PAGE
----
It's a strange thing to be finally going. Off to French Guiana, and its gorgeous wasps lurking on the forgotten frontiers of the French Amazon. I'm laden down, like some kind of Victorian naturalist, with vast piles of peculiar goods. Two-thousand-five-hundred sterile vials, seventy wasp-detecting radio-antennae, two-thousand radio-tags, two beekeepers' hats, twenty-four jump-lead crocodile clips, thirty-five metres of electrical wire, one letter of recommendation (French), a French phrasebook, a small flask of RNA preservative, a dissection kit, the names and addresses of my contacts in Guiana, and a sense of wild immediacy. Back to the tropics, with the dust and the sunsets, the crazed pageant of evolution, the sloths, the toucans, the caiman, the anteaters, the ants, the vast tropical trees stretching far above to the elusive canopy. It's a scary thing, putting a field trip on the ground under your own stream - at least, that's what I feel! But here goes! And so to the tropics!
When I first read Life on Air, the passage that made the most impression on me was Attenborough's first vision of the tropics as he landed at a small airport in Sierra Leone in the 1950s. It's magical being a tropical biologist. It's like stepping into this bonanza world where evolution has gone haywire.
See you in Guiana. P.
Every time I'm lured back to Oxford I seem to end up having a quick poke around the Pitt Rivers - the museum at the end of the universe. Shrivelled heads and totem poles, etc. This time, on a whirlwind visit before rushing to the station, I thought I'd try and track down a few objects from the Guianas considering I'm off to Cayenne on Thursday...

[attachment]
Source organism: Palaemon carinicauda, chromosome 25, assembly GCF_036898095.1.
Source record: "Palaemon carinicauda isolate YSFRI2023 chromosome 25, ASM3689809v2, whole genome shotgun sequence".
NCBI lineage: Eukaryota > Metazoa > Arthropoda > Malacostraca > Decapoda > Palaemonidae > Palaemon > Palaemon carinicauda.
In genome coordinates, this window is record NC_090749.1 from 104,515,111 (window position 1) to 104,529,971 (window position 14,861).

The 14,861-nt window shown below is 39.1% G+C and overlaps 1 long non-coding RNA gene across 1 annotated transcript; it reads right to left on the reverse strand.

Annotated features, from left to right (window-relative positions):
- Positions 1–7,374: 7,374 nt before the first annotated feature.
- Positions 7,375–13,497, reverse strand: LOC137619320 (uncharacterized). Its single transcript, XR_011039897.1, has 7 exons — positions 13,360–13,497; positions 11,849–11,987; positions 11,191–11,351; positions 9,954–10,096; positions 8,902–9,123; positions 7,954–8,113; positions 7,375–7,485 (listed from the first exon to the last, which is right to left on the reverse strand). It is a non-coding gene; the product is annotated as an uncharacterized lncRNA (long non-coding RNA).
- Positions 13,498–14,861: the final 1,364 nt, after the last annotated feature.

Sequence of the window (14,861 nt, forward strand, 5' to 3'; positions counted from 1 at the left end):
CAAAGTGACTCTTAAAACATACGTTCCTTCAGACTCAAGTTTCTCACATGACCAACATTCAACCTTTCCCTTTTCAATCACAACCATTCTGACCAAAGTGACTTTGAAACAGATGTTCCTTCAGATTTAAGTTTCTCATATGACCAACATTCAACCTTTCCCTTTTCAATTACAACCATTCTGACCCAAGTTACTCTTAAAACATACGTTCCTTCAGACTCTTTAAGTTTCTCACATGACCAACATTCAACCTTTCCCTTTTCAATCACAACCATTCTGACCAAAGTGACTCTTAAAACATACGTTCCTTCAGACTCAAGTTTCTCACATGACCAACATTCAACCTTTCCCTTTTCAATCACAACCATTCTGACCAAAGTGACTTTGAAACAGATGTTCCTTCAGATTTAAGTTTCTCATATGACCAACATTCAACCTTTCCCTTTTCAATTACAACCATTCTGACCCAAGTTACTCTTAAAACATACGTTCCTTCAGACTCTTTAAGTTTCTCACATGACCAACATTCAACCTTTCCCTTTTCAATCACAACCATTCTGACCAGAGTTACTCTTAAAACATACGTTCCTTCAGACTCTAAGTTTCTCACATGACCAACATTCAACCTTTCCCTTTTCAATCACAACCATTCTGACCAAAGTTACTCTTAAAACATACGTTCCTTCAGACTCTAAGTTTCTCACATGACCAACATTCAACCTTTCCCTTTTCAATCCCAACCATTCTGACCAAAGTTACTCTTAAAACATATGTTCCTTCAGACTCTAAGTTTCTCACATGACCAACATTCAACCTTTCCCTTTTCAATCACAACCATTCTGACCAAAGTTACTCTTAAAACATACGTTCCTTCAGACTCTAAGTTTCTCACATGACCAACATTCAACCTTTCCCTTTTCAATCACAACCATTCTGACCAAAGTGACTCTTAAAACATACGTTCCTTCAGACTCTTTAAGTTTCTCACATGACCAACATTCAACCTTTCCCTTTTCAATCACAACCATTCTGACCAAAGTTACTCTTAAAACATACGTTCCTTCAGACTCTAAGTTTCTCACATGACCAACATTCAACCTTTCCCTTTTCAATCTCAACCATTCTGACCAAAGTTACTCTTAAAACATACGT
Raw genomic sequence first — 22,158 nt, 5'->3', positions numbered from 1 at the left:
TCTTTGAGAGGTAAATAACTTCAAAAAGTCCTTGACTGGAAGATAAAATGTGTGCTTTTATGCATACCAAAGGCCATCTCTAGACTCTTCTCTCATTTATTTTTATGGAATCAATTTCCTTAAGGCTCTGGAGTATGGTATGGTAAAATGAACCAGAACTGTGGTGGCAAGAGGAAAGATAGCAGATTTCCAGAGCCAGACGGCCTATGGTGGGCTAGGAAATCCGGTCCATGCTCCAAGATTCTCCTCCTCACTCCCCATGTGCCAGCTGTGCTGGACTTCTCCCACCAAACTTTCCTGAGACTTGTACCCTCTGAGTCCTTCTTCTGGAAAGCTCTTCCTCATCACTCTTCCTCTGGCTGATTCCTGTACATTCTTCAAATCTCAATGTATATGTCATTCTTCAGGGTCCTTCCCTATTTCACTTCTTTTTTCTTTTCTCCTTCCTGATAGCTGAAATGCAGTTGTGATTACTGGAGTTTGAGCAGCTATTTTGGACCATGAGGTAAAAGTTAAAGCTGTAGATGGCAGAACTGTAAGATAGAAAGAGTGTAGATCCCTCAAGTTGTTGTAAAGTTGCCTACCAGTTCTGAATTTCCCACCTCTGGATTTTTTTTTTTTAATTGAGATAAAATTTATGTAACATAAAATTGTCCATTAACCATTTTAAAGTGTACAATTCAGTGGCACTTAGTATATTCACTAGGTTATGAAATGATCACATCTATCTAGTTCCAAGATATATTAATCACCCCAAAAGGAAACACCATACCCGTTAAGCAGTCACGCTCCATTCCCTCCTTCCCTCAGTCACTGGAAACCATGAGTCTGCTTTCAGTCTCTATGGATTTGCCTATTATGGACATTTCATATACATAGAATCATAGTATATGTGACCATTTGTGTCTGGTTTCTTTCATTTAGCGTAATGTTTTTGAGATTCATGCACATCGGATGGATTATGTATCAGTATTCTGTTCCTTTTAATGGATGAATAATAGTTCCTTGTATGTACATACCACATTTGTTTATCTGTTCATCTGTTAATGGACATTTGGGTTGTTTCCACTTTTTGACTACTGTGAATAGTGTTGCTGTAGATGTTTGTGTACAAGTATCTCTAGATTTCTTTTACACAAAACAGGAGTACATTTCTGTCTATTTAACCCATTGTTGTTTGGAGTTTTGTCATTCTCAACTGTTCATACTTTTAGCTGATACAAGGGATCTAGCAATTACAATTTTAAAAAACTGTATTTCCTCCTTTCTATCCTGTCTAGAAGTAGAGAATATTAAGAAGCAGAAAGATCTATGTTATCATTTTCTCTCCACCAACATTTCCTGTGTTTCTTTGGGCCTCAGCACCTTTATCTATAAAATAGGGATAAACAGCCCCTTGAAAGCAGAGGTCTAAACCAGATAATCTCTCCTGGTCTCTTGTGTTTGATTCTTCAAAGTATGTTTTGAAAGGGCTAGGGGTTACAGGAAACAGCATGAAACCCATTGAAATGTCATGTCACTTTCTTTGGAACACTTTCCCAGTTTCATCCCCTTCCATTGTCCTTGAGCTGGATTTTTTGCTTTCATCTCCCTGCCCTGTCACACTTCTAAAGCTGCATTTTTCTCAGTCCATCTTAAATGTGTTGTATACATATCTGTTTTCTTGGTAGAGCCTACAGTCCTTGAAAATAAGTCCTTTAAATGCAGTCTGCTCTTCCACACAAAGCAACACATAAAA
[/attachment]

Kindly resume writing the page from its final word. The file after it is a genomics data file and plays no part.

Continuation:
For your delectation, then, I present an arrow from the Maroni River (apparently collected by the Oxford ethnologist Audrey Butt Colson in the 60s, with a cryptic note attached about its past career as a murder weapon) and a quiver from (British) Guyana acquired in 1897. There's also a set of poison darts from the opening of the Pitt Rivers in 1884 hiding innocently in a dark corner of the upper gallery (also Guyana).
I'm sure the rest of the Guianas collections is pretty huge (the Pitt Rivers has so many objects the storage is supposedly larger than the museum...), but then, alas, I had to run for the train ;)
I love this picture. It's Charles Lagus, David Attenborough's friend and colleague, filming in 1955 for 'Zoo Quest to Guiana', one of the first forays the BBC made into natural history broadcasting. I've devoured 'Life on Air' several times... ;) But I haven't yet been able to watch 'Zoo Quest to Guiana'! The various other 'Zoo Quests to...' have all be put online by the BBC, but Guiana remains mysteriously absent. One day I'll get my hands on it. And yes I know that's (British) Guyana, not French Guiana, but it's such a great picture of the tropics that it makes me want to drop everything and be deep in the forest....
Blog belonging to Patrick, studying the weird and wonderful mysteries of neotropical wasps in French Guiana and Panama
Adventures of a
of a young ZOOLOGIST